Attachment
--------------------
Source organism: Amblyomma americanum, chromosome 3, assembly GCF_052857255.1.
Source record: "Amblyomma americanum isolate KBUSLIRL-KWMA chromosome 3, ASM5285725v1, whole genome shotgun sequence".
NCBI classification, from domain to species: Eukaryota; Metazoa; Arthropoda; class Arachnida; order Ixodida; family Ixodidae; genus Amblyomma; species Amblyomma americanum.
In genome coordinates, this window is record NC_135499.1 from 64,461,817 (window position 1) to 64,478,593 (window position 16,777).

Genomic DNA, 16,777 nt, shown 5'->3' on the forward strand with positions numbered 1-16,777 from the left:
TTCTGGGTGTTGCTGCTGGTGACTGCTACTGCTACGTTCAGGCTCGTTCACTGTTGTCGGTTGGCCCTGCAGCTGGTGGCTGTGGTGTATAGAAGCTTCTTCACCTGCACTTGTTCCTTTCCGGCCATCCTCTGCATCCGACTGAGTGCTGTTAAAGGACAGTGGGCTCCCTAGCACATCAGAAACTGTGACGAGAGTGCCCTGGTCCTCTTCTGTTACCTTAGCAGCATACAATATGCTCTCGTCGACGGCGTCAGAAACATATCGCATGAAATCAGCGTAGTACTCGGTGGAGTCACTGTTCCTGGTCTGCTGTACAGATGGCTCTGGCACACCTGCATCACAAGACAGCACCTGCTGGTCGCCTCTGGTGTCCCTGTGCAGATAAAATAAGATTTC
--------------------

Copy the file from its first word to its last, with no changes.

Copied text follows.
Source organism: Amblyomma americanum, chromosome 3, assembly GCF_052857255.1.
Source record: "Amblyomma americanum isolate KBUSLIRL-KWMA chromosome 3, ASM5285725v1, whole genome shotgun sequence".
NCBI classification, from domain to species: Eukaryota; Metazoa; Arthropoda; class Arachnida; order Ixodida; family Ixodidae; genus Amblyomma; species Amblyomma americanum.
In genome coordinates, this window is record NC_135499.1 from 64,461,817 (window position 1) to 64,478,593 (window position 16,777).

Genomic DNA, 16,777 nt, shown 5'->3' on the forward strand with positions numbered 1-16,777 from the left:
TTCTGGGTGTTGCTGCTGGTGACTGCTACTGCTACGTTCAGGCTCGTTCACTGTTGTCGGTTGGCCCTGCAGCTGGTGGCTGTGGTGTATAGAAGCTTCTTCACCTGCACTTGTTCCTTTCCGGCCATCCTCTGCATCCGACTGAGTGCTGTTAAAGGACAGTGGGCTCCCTAGCACATCAGAAACTGTGACGAGAGTGCCCTGGTCCTCTTCTGTTACCTTAGCAGCATACAATATGCTCTCGTCGACGGCGTCAGAAACATATCGCATGAAATCAGCGTAGTACTCGGTGGAGTCACTGTTCCTGGTCTGCTGTACAGATGGCTCTGGCACACCTGCATCACAAGACAGCACCTGCTGGTCGCCTCTGGTGTCCCTGTGCAGATAAAATAAGATTTC